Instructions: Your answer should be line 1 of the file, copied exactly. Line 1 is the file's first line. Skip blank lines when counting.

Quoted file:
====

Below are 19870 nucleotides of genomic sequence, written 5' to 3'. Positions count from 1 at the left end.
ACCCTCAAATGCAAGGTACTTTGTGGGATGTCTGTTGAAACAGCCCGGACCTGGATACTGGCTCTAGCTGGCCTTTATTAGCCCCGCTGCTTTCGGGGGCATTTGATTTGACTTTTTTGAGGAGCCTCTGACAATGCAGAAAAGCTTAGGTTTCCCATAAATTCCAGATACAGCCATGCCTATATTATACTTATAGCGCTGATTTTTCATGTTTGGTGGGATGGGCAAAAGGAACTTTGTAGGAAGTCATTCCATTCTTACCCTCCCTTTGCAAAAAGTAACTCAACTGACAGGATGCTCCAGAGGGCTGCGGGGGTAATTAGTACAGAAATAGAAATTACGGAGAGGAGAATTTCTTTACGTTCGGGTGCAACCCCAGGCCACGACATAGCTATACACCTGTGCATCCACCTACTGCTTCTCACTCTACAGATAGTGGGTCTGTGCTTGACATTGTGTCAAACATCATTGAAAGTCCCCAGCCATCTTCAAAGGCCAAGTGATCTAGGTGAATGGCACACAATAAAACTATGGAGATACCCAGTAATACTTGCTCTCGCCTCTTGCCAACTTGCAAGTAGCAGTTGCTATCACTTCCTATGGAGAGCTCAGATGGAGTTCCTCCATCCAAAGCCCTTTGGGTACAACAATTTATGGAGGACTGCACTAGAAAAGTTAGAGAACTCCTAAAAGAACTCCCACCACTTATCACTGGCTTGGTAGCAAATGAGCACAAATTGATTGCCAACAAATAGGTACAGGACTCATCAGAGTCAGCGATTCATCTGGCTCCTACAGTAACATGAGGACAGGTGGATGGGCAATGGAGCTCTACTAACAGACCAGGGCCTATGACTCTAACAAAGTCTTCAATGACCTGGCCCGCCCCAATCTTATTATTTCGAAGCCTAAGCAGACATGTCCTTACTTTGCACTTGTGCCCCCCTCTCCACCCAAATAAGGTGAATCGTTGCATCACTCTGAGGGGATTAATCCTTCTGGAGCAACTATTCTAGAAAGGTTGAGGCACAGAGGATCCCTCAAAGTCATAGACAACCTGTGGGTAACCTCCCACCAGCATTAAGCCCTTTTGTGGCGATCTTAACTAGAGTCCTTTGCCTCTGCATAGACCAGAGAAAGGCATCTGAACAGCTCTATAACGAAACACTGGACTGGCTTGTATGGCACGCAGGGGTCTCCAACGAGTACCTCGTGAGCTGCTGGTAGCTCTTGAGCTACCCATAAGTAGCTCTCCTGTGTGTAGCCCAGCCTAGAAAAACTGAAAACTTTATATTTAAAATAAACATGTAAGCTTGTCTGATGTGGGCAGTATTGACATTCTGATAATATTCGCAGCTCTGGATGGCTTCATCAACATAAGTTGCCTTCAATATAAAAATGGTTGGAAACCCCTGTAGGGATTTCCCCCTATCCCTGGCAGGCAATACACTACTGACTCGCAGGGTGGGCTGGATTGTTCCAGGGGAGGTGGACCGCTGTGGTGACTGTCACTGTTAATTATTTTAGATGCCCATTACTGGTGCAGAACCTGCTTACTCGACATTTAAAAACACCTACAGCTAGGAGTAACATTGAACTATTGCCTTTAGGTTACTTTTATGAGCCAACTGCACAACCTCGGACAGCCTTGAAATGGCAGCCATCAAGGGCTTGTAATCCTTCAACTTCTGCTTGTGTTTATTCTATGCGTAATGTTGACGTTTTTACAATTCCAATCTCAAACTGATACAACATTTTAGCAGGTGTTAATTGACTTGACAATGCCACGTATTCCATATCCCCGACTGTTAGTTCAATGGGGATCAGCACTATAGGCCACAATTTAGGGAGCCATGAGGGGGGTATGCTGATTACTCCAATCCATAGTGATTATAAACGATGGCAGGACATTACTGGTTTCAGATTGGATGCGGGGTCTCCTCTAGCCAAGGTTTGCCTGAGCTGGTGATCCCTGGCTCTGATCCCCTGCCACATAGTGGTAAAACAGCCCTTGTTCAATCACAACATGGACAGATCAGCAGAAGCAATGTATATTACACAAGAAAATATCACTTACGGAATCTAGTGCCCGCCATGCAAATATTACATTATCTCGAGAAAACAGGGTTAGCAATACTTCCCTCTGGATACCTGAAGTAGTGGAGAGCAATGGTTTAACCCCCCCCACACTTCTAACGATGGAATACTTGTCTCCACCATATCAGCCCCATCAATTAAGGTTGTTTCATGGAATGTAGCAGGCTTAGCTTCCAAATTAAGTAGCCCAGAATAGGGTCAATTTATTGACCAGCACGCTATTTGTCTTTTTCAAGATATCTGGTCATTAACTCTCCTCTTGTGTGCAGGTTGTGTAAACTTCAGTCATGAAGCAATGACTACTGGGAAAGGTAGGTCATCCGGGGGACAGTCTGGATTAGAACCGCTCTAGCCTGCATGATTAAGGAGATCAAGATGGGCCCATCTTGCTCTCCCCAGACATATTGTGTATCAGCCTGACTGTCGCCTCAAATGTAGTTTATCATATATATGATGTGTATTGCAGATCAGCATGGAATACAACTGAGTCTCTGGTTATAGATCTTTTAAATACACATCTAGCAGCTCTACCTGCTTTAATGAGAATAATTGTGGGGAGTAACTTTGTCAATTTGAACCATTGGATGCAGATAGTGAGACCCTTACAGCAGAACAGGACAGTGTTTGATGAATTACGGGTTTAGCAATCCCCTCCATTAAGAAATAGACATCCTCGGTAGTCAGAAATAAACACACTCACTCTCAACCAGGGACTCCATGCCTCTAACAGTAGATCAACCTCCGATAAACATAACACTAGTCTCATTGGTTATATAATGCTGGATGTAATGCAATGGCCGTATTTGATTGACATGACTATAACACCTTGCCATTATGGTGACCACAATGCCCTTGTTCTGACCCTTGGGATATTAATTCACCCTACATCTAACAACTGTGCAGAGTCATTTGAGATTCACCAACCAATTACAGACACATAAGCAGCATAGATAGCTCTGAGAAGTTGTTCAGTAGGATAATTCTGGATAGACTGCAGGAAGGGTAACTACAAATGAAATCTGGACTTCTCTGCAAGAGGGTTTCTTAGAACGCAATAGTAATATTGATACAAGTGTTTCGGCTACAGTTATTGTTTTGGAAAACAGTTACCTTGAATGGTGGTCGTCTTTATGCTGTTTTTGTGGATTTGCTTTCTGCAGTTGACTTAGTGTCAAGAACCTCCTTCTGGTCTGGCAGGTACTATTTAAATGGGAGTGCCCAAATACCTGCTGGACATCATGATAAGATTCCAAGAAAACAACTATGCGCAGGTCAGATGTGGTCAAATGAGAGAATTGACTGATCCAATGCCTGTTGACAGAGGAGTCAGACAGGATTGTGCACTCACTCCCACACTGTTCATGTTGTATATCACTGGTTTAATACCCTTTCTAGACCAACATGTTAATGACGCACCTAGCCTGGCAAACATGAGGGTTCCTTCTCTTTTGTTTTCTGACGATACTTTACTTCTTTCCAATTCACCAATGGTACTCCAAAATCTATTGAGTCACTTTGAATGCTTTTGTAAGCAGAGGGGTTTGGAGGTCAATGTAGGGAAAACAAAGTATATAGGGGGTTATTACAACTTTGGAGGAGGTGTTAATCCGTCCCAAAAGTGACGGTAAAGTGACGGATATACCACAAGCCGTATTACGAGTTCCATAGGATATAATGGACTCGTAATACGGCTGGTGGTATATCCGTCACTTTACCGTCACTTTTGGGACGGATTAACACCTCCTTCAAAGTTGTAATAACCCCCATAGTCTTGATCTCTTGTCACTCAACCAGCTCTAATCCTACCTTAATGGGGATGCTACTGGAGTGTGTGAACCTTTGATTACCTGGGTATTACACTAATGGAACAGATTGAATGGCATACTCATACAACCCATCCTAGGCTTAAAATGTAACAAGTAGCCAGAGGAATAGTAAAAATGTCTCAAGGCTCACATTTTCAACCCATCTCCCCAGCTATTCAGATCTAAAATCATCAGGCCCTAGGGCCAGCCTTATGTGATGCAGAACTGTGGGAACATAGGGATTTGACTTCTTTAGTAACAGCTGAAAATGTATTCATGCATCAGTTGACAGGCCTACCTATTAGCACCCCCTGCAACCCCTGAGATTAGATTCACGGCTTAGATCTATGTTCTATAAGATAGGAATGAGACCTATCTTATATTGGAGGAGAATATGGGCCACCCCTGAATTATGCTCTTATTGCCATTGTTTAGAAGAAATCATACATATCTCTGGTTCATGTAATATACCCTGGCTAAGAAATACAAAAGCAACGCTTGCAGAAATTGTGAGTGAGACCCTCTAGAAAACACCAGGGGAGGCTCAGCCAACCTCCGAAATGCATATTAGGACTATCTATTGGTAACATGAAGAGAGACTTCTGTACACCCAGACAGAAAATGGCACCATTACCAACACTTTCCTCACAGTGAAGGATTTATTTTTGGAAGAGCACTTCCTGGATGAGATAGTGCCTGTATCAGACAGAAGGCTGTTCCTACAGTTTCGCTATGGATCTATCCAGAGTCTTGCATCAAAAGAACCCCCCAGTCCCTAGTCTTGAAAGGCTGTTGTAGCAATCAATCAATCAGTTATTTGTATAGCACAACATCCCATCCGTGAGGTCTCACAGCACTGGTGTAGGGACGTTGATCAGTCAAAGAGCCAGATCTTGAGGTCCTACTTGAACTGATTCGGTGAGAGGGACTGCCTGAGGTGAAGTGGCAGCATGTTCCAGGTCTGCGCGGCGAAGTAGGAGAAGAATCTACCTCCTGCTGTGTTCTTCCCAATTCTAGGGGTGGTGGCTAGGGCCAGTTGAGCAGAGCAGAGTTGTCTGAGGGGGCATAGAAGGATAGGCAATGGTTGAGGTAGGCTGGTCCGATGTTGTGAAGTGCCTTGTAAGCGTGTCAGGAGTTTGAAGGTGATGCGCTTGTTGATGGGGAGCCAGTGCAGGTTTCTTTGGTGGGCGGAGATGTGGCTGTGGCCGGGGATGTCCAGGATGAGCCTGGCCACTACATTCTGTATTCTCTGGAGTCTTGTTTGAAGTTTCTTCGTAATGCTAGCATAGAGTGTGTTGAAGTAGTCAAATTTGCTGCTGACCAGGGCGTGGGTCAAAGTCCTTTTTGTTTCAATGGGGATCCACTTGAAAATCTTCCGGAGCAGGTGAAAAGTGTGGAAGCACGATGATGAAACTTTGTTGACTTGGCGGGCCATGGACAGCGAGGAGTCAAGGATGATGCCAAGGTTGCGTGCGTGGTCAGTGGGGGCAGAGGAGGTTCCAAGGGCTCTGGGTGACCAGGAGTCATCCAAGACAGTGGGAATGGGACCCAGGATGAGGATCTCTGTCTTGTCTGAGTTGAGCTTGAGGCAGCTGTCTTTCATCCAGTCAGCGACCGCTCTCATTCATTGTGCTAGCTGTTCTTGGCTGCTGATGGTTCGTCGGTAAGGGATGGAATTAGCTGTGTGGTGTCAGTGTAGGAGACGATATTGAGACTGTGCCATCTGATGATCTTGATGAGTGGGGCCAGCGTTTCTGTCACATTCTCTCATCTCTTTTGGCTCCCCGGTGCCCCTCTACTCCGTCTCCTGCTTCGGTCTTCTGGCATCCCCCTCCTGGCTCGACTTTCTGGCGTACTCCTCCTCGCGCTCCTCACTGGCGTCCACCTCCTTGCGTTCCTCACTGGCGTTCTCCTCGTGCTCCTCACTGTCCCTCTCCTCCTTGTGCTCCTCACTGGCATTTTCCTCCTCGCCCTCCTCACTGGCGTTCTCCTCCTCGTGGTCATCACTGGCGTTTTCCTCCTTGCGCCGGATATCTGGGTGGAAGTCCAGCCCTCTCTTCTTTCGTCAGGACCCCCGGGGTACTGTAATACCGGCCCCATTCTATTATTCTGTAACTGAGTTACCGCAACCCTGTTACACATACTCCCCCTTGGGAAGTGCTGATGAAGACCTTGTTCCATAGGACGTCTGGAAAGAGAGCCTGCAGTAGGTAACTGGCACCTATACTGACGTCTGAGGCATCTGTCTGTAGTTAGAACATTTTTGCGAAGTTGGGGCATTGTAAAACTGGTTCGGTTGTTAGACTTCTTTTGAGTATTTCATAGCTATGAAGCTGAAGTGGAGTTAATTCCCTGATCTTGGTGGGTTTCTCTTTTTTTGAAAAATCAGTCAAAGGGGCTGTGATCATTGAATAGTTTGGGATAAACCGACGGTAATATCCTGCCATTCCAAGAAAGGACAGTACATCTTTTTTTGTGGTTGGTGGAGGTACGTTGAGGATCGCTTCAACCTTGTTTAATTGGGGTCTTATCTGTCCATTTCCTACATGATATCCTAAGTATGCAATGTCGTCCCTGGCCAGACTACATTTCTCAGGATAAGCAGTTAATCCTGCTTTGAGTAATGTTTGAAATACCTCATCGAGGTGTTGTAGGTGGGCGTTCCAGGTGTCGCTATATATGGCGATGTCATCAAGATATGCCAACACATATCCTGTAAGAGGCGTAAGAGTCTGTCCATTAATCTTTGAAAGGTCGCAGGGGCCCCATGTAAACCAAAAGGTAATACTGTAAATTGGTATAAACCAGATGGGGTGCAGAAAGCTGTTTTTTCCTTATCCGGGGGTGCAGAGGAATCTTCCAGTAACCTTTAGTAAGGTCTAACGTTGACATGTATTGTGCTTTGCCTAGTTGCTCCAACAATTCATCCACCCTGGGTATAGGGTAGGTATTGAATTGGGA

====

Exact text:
Below are 19870 nucleotides of genomic sequence, written 5' to 3'. Positions count from 1 at the left end.